Tulip IT Security Guide
  • 15 Apr 2024
  • 8 Minutes to read
  • Contributors

Tulip IT Security Guide

Article summary

Here's the guide to all of Tulip's security policies.

This article is divided into two sections. The first, “Application Security”, discusses security considerations at the application level, including end user administration and access, user data security, and interfaces using Connectors. The second section, “Infrastructure Security”, discusses security for the infrastructure used by Tulip employees to run and administrate the Tulip application within our Cloud Providers.

Application Security

Network Access

All end-user access to the Tulip application (including the Administrator interface, the Tulip Player runtime, and all device access) is transacted to known IP addresses using TLS encryption. The IP addresses for our different regions are available in our Networking Requirements article

The encryption uses the strongest ciphers available by the client. Tulip services handling production data receive an A+ from the Qualys SSL Labs test. Modern browsers connecting to Tulip will use Elliptic-Curve Diffie-Hellman Ephemeral (ECDHE) for key exchange adding perfect forward secrecy (PFS), RSA for authentication, 128-bit AES in Galois/Counter Mode for encryption, and SHA256 for MAC. Outdated cipher suites are forbidden; our servers will refuse to use any suite weaker than RSA_WITH_3DES_EDE_CBC_SHA.

It is the responsibility End users must take responsibility to ensure the security of their client devices, networks, proxies, etc.

User Identity Management

Tulip is provided with a built-in user management functionality allowing the end user to control access to and permissions within the Tulip Application. Passwords are required to meet a minimum complexity and are hashed client-side with SHA256 prior to transmission to the server (encrypted with TLS), at which point the passwords are salted and hashed with industry-standard bcrypt before being written to persistent storage.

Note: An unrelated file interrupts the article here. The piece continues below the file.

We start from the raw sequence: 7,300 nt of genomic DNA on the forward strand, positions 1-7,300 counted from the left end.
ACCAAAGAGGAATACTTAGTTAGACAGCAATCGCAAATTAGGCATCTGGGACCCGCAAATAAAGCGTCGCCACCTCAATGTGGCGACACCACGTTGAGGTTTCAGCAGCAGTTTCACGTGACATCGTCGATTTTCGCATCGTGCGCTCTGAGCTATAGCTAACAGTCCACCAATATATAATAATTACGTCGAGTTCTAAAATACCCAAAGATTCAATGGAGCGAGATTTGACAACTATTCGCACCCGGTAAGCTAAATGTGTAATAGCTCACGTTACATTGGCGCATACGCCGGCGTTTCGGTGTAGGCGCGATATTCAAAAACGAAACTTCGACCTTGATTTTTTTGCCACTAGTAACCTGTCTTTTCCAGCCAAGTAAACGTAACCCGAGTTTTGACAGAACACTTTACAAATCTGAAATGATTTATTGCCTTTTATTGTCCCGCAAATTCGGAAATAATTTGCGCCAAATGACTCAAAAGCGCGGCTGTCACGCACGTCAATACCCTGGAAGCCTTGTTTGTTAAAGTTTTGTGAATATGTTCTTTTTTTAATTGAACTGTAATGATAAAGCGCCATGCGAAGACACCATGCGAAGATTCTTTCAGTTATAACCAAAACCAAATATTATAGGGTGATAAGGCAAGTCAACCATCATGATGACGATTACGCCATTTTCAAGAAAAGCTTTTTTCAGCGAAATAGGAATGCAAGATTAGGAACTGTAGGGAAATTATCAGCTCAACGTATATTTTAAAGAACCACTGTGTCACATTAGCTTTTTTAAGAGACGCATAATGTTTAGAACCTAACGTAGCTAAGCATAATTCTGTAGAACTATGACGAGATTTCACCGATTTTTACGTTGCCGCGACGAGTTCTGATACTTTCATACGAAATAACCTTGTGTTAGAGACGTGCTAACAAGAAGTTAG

Enterprise users are also able to use an external identity provider (LDAP or SAML) to govern access to the Tulip Application, which bypasses the built-in user management functionality within Tulip.

It is the responsibility of the end user to ensure the security of the external identity provider and to ensure secure communication between Tulip and the identity provider.

Login attempts with incorrect credentials will timeout users after 10 attempts for 10 minutes before allowing additional attempts to login.

Single Logins & Authentication

Tulip ensures separate logins for each admin. Authentication for the Tulip Player is done on a per-device basis based on a randomly-generated shared secret. Once a device is authenticated with Tulip, an operator can use it by entering using an RFID badge or their credentials.

User Data

Tulip does not allow direct access to internal databases and limits access according to permissions within the Tulip Application. All database calls are parameterized to prevent injection attacks. Databases are backed up daily.

User images, videos, and other non-database assets are stored in object storage and are encrypted at rest. Users retrieve this data with single-use signed URLs.

Data Egress and External Connections

Tulip allows users to configure connections to external services such as HTTP APIs, SQL Databases, OPC UA servers, and SMTP and SMS providers. These connections are sandboxed within the Tulip application to prevent introducing security vulnerabilities to Tulip, however, end users must take responsibility to ensure that the information transmitted through these services are treated appropriately. This includes ensuring proper encryption for API and database connections and ensuring that sensitive or regulated data is not sent to an unregulated destination.